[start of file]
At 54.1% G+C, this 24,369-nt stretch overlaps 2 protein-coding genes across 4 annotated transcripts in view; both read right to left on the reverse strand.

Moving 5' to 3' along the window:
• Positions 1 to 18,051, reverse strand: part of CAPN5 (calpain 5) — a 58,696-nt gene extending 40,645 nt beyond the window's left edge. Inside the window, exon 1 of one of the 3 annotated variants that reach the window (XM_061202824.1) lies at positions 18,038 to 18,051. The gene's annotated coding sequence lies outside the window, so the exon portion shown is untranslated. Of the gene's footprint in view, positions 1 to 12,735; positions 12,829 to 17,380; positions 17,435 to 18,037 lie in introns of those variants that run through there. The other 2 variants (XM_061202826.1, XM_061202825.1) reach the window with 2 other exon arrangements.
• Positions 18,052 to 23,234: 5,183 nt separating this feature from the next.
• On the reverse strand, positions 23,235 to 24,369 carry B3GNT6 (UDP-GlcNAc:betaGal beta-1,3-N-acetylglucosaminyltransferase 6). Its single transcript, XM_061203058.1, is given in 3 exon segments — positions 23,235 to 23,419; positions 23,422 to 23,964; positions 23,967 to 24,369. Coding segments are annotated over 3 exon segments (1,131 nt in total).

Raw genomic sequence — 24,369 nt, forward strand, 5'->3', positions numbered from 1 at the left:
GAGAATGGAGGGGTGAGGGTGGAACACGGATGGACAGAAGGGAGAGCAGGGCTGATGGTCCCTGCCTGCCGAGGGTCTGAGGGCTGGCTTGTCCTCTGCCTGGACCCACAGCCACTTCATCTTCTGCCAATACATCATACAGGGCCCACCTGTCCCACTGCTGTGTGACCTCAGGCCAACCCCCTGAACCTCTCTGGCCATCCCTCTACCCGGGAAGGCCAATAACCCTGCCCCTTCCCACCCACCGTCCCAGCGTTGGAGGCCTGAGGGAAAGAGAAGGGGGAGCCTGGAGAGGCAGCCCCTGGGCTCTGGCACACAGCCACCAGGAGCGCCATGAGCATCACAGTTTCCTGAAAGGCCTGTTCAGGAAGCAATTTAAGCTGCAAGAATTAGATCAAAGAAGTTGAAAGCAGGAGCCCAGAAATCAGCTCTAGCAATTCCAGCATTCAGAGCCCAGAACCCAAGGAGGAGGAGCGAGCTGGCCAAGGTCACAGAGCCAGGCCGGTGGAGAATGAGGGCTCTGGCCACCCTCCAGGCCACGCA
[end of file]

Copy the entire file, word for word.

At 54.1% G+C, this 24,369-nt stretch overlaps 2 protein-coding genes across 4 annotated transcripts in view; both read right to left on the reverse strand.

Moving 5' to 3' along the window:
• Positions 1 to 18,051, reverse strand: part of CAPN5 (calpain 5) — a 58,696-nt gene extending 40,645 nt beyond the window's left edge. Inside the window, exon 1 of one of the 3 annotated variants that reach the window (XM_061202824.1) lies at positions 18,038 to 18,051. The gene's annotated coding sequence lies outside the window, so the exon portion shown is untranslated. Of the gene's footprint in view, positions 1 to 12,735; positions 12,829 to 17,380; positions 17,435 to 18,037 lie in introns of those variants that run through there. The other 2 variants (XM_061202826.1, XM_061202825.1) reach the window with 2 other exon arrangements.
• Positions 18,052 to 23,234: 5,183 nt separating this feature from the next.
• On the reverse strand, positions 23,235 to 24,369 carry B3GNT6 (UDP-GlcNAc:betaGal beta-1,3-N-acetylglucosaminyltransferase 6). Its single transcript, XM_061203058.1, is given in 3 exon segments — positions 23,235 to 23,419; positions 23,422 to 23,964; positions 23,967 to 24,369. Coding segments are annotated over 3 exon segments (1,131 nt in total).

Raw genomic sequence — 24,369 nt, forward strand, 5'->3', positions numbered from 1 at the left:
GAGAATGGAGGGGTGAGGGTGGAACACGGATGGACAGAAGGGAGAGCAGGGCTGATGGTCCCTGCCTGCCGAGGGTCTGAGGGCTGGCTTGTCCTCTGCCTGGACCCACAGCCACTTCATCTTCTGCCAATACATCATACAGGGCCCACCTGTCCCACTGCTGTGTGACCTCAGGCCAACCCCCTGAACCTCTCTGGCCATCCCTCTACCCGGGAAGGCCAATAACCCTGCCCCTTCCCACCCACCGTCCCAGCGTTGGAGGCCTGAGGGAAAGAGAAGGGGGAGCCTGGAGAGGCAGCCCCTGGGCTCTGGCACACAGCCACCAGGAGCGCCATGAGCATCACAGTTTCCTGAAAGGCCTGTTCAGGAAGCAATTTAAGCTGCAAGAATTAGATCAAAGAAGTTGAAAGCAGGAGCCCAGAAATCAGCTCTAGCAATTCCAGCATTCAGAGCCCAGAACCCAAGGAGGAGGAGCGAGCTGGCCAAGGTCACAGAGCCAGGCCGGTGGAGAATGAGGGCTCTGGCCACCCTCCAGGCCACGCA